I have a lengthy track record of disliking Michael Jackson. When I was seven my oldest sister received a 45 of “Dancing Machine” as a birthday gift. I thought that was pretty hot, then my cousin brought over Brownsville Station’s “Smoking in the Boys Room” and “Dancing Machine” lost its cool.
My beef with early Michael was that he was marketed to kids: “Rockin’ Robin,” “ABC,” the Rankin-Bass produced Jackson 5 animated series. I didn’t want music that was age appropriate, and I certainly didn’t want to be a target demographic. Even as a grade schooler that felt fake and slimy to me.
Later I had the same problem with KISS. I didn’t want my fire-breathing party demons in Halloween costume, jigsaw puzzle, and action figure form. There’s no faster way to kill cool than to market it. Anyway, I’m off topic.
Michael sort of fell off the radar somewhere between singing love songs to a rat and co-starring with Nipsey Russell and his future face/Diana Ross in The Wiz. I’m sure that some Jackophile can fill in the gaps, but in terms of general pop culture consciousness the man just wasn’t a factor during those years. And then Jackson hooked up with producer Quincy Jones for the Off the Wall album. Now, Q is an industry legend who is responsible for an inordinate number of classic musical moments, but bless my savage upbringing to me he’ll always be the creator of the super funky “The Streetbeater,” aka the theme to Sanford and Son. Given the chance to meet the man I’d probably burn my celebrity time asking who played the organ on that cut and repeating “nice,” “sweet,” and “awesome.”
But Off the Wall wasn’t funky. Michael wasn’t funky, at least not in a George Clinton or James Brown way — not even in an Average White Band way. You can hear the funk in both the bass and guitar lines of the album’s title track, but it has been over-produced into submission. The funk on a Michael Jackson record is like an extremely left or right candidate during the general election — down the middle, safe. Play to the heartland. Even the faux graffiti font on the Off the Wall album cover is a little too tidy.
I spent a good bit of quality time with my sister’s copy of Off the Wall, though. Down in the make out basement practicing my sweet freestyle frisbee moves I needed something with a dance-like beat. As confessions go it’s hardly “I was a grade school Manilow fan,” but there it is: I intentionally spun Off the Wall many times as a pup.
When Thriller dropped in my little Southern town nobody really cared. The lead-off single, “The Girl is Mine,” was the first of a trifecta of musical crimes against humanity committed by Paul McCartney during the Eighties. The other two? “Say Say Say” and “Ebony and Ivory.” (Note: “Spies Like Us” has been stricken from the human record.)
Both “The Girl Is Mine” and the Thriller album were released in 1982, but things didn’t begin to really cook until January 1983 when ‘Billie Jean” dropped. That track caught a wave. It found its way into David Letterman gags and onto videotapes from my satellite dish buddy Matt. I still didn’t get it, but the girls at school seemed to like it.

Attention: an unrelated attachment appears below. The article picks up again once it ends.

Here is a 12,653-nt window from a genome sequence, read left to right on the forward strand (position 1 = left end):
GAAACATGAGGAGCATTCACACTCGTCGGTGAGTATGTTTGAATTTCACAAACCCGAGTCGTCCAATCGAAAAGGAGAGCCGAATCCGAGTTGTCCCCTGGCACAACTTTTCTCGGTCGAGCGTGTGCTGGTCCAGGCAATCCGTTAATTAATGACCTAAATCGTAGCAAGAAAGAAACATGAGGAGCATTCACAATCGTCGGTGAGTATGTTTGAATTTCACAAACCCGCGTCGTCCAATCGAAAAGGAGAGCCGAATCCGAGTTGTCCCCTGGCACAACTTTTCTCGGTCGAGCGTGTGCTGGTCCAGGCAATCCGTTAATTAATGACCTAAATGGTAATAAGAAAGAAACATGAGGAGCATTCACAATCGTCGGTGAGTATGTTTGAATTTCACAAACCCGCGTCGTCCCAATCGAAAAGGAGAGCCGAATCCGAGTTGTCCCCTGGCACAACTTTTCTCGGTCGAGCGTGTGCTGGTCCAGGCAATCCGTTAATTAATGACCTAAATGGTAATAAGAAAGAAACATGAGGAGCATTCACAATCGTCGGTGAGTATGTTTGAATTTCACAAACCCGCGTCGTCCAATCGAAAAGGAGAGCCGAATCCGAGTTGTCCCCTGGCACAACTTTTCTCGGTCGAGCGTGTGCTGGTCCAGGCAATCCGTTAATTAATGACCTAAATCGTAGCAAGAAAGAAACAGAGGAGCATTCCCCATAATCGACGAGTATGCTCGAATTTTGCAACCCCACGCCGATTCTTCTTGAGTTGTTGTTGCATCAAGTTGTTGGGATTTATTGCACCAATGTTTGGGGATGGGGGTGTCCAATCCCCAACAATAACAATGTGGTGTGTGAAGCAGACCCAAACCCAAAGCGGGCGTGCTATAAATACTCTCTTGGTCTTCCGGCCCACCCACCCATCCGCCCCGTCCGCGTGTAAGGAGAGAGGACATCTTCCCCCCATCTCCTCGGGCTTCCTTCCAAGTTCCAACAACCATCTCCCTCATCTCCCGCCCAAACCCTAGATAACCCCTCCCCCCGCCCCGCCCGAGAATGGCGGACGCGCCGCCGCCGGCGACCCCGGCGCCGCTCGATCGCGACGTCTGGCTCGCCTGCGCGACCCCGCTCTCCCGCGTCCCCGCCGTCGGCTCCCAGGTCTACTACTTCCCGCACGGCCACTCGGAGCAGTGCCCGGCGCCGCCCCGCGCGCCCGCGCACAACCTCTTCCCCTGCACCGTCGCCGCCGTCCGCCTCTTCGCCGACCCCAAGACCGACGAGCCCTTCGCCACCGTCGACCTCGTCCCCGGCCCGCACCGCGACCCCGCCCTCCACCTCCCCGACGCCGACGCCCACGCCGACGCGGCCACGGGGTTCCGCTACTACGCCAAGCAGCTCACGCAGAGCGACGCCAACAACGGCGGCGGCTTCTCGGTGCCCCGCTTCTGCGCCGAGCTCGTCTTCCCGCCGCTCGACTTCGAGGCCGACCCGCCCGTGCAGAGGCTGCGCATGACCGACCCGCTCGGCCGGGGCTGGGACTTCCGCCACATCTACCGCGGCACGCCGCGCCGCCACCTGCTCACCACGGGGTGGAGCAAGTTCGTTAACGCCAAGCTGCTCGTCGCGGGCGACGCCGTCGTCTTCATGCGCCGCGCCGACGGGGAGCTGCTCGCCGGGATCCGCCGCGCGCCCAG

And I liked the girls at school. The transitive property suggests that therefore I should have liked Michael Jackson but I couldn’t. Listening to Michael was analagous to putting on a dress. Maybe not. The problem wasn’t that I was in a transitional state between Guy In Black Tee Shirt Who Jams and New Wave Punk Guy. It wasn’t an affront to some notion of self image. I just couldn’t find anything in MJ’s music that resonated with me, and the possibility of getting my hands inside a monogrammed sweater wasn’t enough to feign interest.
But oh, those sweaters and the women who filled them. Between classes the crowded hallways were like a J. Geils video, the local centerfolds just as inaccessible to me. Na na nanana. I had my buddies — Matt, Lee G., Hal the Drummer — but I mean, come on. So it was quite a surprise to nearly knock over a little pixie of a girl on my way to sixth period. Five two, eighty pounds if you threw in her Candie’s and her add-a-bead necklace; eyes like a Keane kid and a crooked smile. She handed me a note folded into its own envelope and hurried away.
Hey, how are you? I’m good. I know you don’t know me but we almost had English together until you got kicked out. Miss Thompson sucks. You’re so funny. She just didn’t get you.
Anyway I just wanted to say hey and tell you that I think you’re really cute. Maybe you can drive me home sometime.
I called her that evening. “I can’t believe I’m talking to you,” she said, and every time she repeated it my self loathing diminished and the monster ego lurking beneath it grew bolder. Maybe I wasn’t the stupid, worthless, ugly loser after all. Maybe when people said nice things they weren’t making fun of me. Funny how much good a little female adulation can do. Powerful voodoo.
The next day I drove Sherri home from school. We sat at her kitchen table sipping tea while her mother grilled me.
How are your grades?
What does your father do?
Are you church people?
Do you drive fast?
How many girlfriends have you had?
Well I guess I’ll leave you two alone to talk. Behave yourselves.
Sherri and I sat quietly, stared at our tea glasses. “You want to listen to some music?” she asked.
She stood and fumbled with a cassette deck on the sideboard. I heard the click of the play button and there she was again, across the table corner.
“Do you like Michael Jackson?”
“Yeah, he’s great,” I said, and she leaned over the table and kissed me for the first time.